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Rock 'n' Roll no longer banned in Iran

ABC World News Tonight
April 5, 2000, Wednesday



Finally this evening, change, but ever so carefully. The Supreme Court in Iran has taken another very careful step today to expand social freedoms in the Islamic republic. The court says it will no longer be a crime to have immodest pictures or videos, as the court put it, if they're for personal use. And not used to promote corruption or prostitution. Change, but careful change in a nation of 65 million people. As Gillian Findlay reports, the next thing you know, there will be rock 'n' roll.


(VO) For more than 20 years, it was sinful, immoral, a symbol of Western corruption. But, now, two decades after the Ayatollahs banned it, rock 'n' roll is back. This is Paradis Iran's first legal post-revolution rock band.

Unidentified Man: People used to exaggerate this kind of music. Rock is always with alcohol and drugs. So we came when we came to the stage, and started singing and playing this kind of music we wanted to show them that this is not the way that you think.

FINDLAY: (VO) They learned the music from smuggled tapes, from radio and satellite TV. Western music is now so popular in Iran that officials decided they could no longer fight it.

Man: I've got something to say.

FINDLAY: (VO) And, so, with the blessing of the Mullahs, Paradis is on the concert circuit.

Man: It just like the feeling of being viewed on MTV.

FINDLAY: (VO) Today, for only the second time, they will play publicly at an art school in downtown Tehran. Everyone is nervous.

Man: Maybe we're in danger doing such a thing.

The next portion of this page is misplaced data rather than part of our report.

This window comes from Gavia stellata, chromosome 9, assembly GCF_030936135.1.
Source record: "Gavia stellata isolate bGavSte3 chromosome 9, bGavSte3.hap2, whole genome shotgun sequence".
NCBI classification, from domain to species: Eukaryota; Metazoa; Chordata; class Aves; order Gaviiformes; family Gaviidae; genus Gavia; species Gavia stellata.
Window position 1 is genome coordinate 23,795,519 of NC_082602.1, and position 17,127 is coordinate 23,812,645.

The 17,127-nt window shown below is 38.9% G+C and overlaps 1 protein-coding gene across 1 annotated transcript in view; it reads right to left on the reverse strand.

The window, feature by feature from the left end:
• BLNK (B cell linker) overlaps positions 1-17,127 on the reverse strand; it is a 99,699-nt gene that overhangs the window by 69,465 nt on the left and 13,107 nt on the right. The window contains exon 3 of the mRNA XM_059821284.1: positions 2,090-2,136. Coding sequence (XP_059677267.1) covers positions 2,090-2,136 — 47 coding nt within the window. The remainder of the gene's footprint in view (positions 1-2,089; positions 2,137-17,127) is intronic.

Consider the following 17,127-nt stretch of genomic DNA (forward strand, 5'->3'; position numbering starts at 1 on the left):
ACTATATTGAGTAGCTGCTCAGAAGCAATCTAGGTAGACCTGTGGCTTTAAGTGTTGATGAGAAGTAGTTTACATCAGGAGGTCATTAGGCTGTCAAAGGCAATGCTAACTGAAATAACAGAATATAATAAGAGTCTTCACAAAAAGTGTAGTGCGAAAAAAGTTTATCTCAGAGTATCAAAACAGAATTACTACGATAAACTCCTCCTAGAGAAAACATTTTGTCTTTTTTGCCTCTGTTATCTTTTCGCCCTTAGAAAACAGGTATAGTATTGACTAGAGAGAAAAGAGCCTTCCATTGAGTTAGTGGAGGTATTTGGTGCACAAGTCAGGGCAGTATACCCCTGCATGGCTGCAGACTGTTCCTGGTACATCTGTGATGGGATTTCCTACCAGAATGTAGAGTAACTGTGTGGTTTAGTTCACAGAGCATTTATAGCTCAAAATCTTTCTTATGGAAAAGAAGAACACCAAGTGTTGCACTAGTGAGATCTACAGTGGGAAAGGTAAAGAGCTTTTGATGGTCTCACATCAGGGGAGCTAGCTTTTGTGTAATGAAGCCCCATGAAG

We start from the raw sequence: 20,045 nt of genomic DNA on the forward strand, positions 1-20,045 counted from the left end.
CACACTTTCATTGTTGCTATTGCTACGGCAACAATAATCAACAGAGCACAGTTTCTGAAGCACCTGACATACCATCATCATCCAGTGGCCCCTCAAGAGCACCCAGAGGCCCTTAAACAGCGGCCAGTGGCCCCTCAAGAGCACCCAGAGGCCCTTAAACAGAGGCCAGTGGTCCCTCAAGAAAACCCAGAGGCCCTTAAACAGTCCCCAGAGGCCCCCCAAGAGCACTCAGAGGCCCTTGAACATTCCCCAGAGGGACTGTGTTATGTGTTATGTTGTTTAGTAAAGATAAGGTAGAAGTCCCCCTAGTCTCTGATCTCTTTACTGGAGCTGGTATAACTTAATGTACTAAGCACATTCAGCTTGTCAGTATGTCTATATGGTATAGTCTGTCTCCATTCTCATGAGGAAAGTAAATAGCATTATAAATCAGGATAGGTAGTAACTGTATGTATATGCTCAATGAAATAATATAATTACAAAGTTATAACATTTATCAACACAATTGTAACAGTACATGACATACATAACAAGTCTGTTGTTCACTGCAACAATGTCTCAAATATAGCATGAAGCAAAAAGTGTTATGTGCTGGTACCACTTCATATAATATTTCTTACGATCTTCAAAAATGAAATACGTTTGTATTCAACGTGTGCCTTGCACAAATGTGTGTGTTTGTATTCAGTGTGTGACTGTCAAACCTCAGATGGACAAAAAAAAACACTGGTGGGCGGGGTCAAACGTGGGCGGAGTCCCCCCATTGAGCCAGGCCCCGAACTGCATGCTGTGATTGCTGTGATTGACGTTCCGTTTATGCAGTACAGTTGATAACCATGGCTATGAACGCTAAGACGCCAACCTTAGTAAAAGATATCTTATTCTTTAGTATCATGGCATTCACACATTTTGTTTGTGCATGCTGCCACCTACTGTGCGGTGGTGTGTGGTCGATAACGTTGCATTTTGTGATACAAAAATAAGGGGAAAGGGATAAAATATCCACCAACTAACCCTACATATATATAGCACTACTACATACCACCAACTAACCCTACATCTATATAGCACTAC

FINDLAY: (VO) Some people might object to the music and try to stop it. A government delegation has come to listen. There is the obligatory reading from the Koran, and then the music begins. As rock concerts go, this one is pretty tame. The band members were ordered not to dance, too un-Islamic. The audience didn't dare. And yet there was an excitement here that even the frowns of the officials could not extinguish.

Man: I assure you that a year later we will have so many concerts just like this. Not only rock and roll, but other kinds of music.

FINDLAY: (VO) Perhaps. But it's going to take time. After just two songs, the officials at this concert decided the audience had heard enough. A signal was sent to wrap it up. Change in Iran still has limits. Gillian Findlay, Tehran.

JENNINGS: But fewer limits as of today.

That is our report on WORLD NEWS TONIGHT. This evening on "Nightline," how viewers helped a young girl whose legs were destroyed by a mine in Kosovo walk again.

I'm Peter Jennings. Hope you have a good evening. Good night.


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